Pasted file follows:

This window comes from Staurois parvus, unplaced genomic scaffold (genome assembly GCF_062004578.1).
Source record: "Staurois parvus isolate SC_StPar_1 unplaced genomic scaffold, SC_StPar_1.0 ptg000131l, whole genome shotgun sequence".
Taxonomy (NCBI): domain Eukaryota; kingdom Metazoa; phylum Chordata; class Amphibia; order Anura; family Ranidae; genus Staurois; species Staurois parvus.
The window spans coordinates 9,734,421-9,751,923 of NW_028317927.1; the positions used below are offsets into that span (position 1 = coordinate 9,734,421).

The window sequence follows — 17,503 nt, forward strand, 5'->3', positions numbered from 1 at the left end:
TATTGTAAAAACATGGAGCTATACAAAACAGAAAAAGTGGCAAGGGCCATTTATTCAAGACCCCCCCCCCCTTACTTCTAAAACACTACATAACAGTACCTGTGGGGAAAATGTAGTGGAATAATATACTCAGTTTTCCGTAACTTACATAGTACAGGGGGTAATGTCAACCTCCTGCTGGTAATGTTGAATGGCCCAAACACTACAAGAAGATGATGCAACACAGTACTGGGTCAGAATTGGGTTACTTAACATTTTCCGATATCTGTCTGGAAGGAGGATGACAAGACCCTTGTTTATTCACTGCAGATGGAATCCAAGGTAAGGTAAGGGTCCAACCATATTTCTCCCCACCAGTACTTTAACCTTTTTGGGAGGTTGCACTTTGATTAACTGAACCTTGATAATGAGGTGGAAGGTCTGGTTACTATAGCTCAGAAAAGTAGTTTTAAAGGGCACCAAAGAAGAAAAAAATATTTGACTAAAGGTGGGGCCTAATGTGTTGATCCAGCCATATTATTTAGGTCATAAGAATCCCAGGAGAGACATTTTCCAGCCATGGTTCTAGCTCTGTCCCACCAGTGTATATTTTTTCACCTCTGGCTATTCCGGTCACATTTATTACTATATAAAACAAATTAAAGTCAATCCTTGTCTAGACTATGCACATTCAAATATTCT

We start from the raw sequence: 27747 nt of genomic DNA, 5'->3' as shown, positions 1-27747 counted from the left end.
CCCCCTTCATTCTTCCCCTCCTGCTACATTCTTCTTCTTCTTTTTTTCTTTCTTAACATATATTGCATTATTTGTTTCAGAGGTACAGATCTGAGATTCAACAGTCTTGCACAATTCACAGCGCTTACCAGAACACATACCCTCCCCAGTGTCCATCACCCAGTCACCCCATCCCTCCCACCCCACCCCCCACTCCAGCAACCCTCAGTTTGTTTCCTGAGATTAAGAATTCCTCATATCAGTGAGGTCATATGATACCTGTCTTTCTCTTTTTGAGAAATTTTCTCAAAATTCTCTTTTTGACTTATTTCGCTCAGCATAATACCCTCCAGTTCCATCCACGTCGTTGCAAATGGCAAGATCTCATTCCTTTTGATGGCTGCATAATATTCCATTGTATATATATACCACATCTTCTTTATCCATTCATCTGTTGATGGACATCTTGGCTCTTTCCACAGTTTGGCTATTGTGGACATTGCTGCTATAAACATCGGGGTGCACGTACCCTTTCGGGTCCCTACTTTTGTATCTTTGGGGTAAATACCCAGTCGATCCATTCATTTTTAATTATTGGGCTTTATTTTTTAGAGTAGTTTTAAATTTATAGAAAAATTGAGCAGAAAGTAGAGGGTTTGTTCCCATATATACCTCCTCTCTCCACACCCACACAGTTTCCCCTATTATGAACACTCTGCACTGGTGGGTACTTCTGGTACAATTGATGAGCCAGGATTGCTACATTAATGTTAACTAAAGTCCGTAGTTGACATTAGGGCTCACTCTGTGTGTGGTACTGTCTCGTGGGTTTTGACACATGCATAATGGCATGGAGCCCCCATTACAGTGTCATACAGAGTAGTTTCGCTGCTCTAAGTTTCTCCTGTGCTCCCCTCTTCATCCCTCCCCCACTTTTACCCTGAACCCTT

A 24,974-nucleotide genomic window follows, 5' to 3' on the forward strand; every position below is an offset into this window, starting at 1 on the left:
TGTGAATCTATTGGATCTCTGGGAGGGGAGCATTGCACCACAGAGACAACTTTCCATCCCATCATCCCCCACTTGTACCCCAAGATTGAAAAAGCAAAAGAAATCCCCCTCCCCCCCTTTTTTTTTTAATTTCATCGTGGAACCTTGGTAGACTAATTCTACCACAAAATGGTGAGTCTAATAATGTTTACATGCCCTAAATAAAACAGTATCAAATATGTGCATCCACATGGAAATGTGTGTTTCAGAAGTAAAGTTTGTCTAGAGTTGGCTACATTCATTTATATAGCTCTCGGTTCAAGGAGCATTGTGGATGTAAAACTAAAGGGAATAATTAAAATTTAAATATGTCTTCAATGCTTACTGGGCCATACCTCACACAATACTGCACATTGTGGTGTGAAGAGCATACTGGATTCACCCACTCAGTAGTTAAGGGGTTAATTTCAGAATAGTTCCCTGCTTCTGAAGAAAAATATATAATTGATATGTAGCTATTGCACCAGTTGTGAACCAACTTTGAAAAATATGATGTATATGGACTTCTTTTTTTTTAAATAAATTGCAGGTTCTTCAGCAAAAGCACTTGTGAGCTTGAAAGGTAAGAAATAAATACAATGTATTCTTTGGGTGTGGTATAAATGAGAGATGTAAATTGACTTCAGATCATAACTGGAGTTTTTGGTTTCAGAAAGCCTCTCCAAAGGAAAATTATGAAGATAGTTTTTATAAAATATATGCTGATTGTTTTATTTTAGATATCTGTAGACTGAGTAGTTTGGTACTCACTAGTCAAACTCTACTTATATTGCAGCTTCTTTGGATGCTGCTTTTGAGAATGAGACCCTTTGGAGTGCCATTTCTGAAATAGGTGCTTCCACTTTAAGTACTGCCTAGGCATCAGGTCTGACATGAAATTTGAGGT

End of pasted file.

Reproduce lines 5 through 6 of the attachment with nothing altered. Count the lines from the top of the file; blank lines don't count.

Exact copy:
The window sequence follows — 17,503 nt, forward strand, 5'->3', positions numbered from 1 at the left end:
TATTGTAAAAACATGGAGCTATACAAAACAGAAAAAGTGGCAAGGGCCATTTATTCAAGACCCCCCCCCCCTTACTTCTAAAACACTACATAACAGTACCTGTGGGGAAAATGTAGTGGAATAATATACTCAGTTTTCCGTAACTTACATAGTACAGGGGGTAATGTCAACCTCCTGCTGGTAATGTTGAATGGCCCAAACACTACAAGAAGATGATGCAACACAGTACTGGGTCAGAATTGGGTTACTTAACATTTTCCGATATCTGTCTGGAAGGAGGATGACAAGACCCTTGTTTATTCACTGCAGATGGAATCCAAGGTAAGGTAAGGGTCCAACCATATTTCTCCCCACCAGTACTTTAACCTTTTTGGGAGGTTGCACTTTGATTAACTGAACCTTGATAATGAGGTGGAAGGTCTGGTTACTATAGCTCAGAAAAGTAGTTTTAAAGGGCACCAAAGAAGAAAAAAATATTTGACTAAAGGTGGGGCCTAATGTGTTGATCCAGCCATATTATTTAGGTCATAAGAATCCCAGGAGAGACATTTTCCAGCCATGGTTCTAGCTCTGTCCCACCAGTGTATATTTTTTCACCTCTGGCTATTCCGGTCACATTTATTACTATATAAAACAAATTAAAGTCAATCCTTGTCTAGACTATGCACATTCAAATATTCT